Of almost equal antiquity with sail signals was the wheft. Spelt variously as waft, waif, whiff and weft, this word has been through a number of vicissitudes and has often changed its meaning. For the last three hundred years or so, however, it has generally been recognized as a distant signal and almost always as denoting distress or urgency. Sir Henry Mainwayring wrote in 1644, “Wafts are used for signes to have the boate come aboord (which is Coate, Gowne, or the like hung-up in the Shrowdes); also it is a common signe of some extremitie, when a ship doth hang a waft upon the main-stay.” About a hundred years later, the weft was mentioned in the Sailing and Fighting Instructions for His Majesty’s Fleet, when it could be made with the topgallant sail, as part of the distant signal upon discovering a strange sail, or with the jack or the ensign to signify distress in time of battle.


It is not clear how a sail could be made into a wheft, and opinions have differed as to the method of making a flag into one. Falconer’s Marine Dictionary of 1769 speaks of hoisting the ensign furled up into a long roll, and other authorities convey the same impression that a wheft would appear as a sort of long flexible roll of cloth.


Other writers in modern times seem to think it was made by tying a knot in a flag; but it is difficult to see how this would be feasible unless the flag were a long, narrow piece. The printed naval signal books of the 1790 period, however, generally contain the following kind of description: “Whefts. To speak with the Admiral. And is to be repeated by intermediate ships discovering it, until seen to be observed by the Admiral. After which it is to be continued only by the ship in which it was first exhibited. N.B. - The Whefts to be made by any flag, stopped only at the head, the fly loose.” In this way the wheft would appear to be an enormous tassel, and this must have been the true wheft. Its meaning here was, obviously, “urgent information”.


In the transitional year for practising the revised (1931) International Code, that is, during 1933, it was laid down that, when exercising the new code, a “weft” was to be hoisted. The Board of Trade explained that this was to consist of the code pendant with its “tail” tied to the halyards, or in a strong wind the same flag tied in the centre. The tying of the fly to the halyards did not constitute a proper wheft, as reference to the old International Code will show.


Signalling with flags generally fails either when there is not a breath of wind and the flags hang down in confused folds, or when the distance is too great for their colours to be distinguished. In 1849, Captain Liardet, Royal Navy, proposed his “Calm Weather Signals”. They consisted of fourteen canvas balls painted in different colours. Marryat’s famous Code in its later years included “geometrical” shapes made of canvas on frames, coloured red, blue and yellow, and consisting of rectangles, triangles and hexagons. In 1854 an ingenious American named Henry J. Rogers designed a set of flags with the bunting so sewn together that their identities could he distinguished whether they were blowing out or drooping inert. None of these plans was widely adopted, though Rogers’s plan certainly deserved to be adopted.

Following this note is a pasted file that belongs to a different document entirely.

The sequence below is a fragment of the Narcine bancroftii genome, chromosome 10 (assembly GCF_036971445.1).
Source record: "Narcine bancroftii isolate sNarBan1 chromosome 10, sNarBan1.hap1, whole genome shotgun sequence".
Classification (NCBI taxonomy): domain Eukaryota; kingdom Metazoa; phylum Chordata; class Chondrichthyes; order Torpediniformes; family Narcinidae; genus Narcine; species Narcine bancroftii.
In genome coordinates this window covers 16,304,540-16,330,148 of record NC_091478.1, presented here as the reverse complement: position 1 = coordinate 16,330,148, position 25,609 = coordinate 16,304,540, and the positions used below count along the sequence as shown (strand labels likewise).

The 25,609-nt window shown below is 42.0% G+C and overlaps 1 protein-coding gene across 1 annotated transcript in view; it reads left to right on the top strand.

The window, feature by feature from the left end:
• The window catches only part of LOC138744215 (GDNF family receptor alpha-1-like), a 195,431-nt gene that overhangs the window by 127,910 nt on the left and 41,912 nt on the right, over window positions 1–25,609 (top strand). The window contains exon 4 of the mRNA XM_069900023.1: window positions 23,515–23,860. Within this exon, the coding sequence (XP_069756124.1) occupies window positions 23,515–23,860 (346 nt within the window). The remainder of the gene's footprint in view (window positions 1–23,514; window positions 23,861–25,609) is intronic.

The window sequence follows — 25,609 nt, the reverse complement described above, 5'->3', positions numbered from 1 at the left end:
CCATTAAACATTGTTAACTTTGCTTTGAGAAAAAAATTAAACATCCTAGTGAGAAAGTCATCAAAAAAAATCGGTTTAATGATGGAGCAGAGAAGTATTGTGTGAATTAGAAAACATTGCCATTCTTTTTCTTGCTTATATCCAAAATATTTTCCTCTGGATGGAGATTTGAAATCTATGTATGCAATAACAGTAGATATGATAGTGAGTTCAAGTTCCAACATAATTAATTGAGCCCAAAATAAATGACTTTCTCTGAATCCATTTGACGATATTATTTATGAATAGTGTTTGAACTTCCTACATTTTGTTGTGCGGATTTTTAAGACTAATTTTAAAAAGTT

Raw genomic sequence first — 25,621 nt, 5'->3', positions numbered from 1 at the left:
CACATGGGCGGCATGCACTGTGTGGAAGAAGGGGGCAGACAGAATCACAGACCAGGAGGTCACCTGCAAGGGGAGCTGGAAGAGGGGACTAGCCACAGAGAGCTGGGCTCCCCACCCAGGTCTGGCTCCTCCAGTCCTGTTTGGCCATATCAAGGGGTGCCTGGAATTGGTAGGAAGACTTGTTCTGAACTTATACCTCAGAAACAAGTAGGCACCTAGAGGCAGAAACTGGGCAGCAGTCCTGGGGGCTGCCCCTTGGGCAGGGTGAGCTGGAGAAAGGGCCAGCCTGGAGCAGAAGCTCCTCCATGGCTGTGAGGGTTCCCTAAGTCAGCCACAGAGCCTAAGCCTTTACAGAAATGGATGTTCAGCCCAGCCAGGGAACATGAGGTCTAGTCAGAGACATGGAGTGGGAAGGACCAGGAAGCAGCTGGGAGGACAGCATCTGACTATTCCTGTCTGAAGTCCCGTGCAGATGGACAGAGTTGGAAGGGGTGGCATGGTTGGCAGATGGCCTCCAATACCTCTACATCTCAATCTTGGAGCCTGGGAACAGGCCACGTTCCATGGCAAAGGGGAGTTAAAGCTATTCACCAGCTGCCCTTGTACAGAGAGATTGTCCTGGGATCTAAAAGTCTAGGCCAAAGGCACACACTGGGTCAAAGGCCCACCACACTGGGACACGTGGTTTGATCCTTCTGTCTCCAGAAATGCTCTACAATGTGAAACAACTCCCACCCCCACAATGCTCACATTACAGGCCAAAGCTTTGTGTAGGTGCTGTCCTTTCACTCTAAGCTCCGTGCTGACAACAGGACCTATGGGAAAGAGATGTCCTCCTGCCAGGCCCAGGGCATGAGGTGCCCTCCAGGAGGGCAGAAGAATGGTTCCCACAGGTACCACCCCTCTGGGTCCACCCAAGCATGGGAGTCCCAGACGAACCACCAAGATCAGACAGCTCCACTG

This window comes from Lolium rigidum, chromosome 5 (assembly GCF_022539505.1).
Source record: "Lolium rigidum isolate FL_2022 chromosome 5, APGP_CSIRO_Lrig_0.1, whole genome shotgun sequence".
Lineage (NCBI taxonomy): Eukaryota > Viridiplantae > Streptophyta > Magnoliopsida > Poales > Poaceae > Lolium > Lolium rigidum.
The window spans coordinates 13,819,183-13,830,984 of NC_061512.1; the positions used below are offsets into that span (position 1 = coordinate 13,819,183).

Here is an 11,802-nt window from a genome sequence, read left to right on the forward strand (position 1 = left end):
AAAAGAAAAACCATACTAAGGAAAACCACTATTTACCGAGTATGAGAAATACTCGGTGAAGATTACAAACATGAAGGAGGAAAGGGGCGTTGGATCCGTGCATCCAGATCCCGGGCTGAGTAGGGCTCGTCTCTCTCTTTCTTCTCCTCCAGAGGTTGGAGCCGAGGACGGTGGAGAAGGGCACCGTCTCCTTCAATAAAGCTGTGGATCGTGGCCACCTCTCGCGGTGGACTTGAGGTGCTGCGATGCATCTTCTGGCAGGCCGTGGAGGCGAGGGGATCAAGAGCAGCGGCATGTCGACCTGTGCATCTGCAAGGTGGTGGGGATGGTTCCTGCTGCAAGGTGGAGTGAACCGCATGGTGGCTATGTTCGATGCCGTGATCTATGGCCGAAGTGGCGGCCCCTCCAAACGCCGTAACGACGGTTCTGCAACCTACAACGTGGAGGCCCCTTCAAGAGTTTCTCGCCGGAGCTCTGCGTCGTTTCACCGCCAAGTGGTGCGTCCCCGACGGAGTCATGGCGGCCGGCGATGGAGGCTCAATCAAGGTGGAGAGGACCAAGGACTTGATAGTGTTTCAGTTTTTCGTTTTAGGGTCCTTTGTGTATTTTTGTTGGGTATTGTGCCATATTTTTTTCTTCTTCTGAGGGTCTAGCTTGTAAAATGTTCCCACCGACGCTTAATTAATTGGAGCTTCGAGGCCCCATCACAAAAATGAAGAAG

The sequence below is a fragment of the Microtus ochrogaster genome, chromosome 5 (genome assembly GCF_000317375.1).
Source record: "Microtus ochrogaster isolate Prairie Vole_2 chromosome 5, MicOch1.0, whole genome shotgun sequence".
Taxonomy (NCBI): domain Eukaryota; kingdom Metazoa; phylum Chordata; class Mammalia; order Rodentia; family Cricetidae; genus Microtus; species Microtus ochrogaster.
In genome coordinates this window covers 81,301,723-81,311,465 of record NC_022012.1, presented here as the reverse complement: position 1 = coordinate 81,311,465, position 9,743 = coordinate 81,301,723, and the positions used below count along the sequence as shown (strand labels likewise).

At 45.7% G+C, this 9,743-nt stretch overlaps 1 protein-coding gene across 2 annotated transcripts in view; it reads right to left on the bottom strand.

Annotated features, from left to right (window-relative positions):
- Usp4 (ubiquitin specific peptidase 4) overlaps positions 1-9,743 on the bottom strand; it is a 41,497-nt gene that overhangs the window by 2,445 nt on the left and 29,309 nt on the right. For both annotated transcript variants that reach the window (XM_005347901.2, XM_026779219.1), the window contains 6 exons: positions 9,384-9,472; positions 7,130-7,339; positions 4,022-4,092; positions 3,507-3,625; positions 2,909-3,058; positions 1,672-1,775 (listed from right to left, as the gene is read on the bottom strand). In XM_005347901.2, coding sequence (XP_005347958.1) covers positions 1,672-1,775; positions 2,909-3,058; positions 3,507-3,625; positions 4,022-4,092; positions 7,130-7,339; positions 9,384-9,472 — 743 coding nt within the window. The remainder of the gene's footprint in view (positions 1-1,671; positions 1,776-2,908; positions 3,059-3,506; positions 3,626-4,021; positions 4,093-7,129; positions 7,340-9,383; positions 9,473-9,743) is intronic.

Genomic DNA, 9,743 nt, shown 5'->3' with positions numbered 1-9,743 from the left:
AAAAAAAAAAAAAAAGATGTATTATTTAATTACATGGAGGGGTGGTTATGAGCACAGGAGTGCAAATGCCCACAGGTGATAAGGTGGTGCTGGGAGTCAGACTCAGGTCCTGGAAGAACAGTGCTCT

THE CURVATURE OF THE EARTH’S SURFACE affects the visibility from ships’ decks





















THE CURVATURE OF THE EARTH’S SURFACE affects the visibility from ships’ decks. The ships to right and left in the diagram are hull down to the one in the centre, though she can see all their sails. The two outer ships are entirely invisible to one another from the deck, though the topgallant sails of the one can be seen from the cross-trees of the other. By signalling with the upper sails, ranges up to twenty or thirty miles could be covered. In the diagram the curvature is intentionally much exaggerated, as are the sizes of the ships.




To remedy the failure of colours at a distance, the most general plan was to employ flags of enormous size and unspecified colour, and to rely upon their permutations of shape and position for composing a code. The use of a black canvas ball in combination with distant signal flags is of ancient origin and was common for some time before the end of the eighteenth century.


That the long-distance code was used in Nelson’s day has been shown by an incident that occurred two days before the battle of Trafalgar. On October 19, 1805, the line of look-out vessels was passing in to the Commander-in-Chief the important message, “The enemy’s ships are coming out of port.” It is on record that the coloured code flags hoisted on board H.M.S. Mars, the last in the line, were not answered by the main fleet, so they were hauled down and distant signals substituted.


This was done by hoisting a ball, pendant, square flag and pendant at the main, and a ball at the fore. The two balls signified 300 and the flags 70, making 370 in all, which was the number corresponding with the signal already mentioned. The effect of receiving such a message was immediate and sensational, as it was the message which Nelson had been so anxiously awaiting.


In the Commercial Code, which later became the International Code of Signals, a distant signal system was at first provided, making use of balls, pendants and square flags much on the lines of those already in existence. It seems to have been a mistake not to have made this system more flexible by using more than one mast and thus allowing the different symbols a greater variety of values.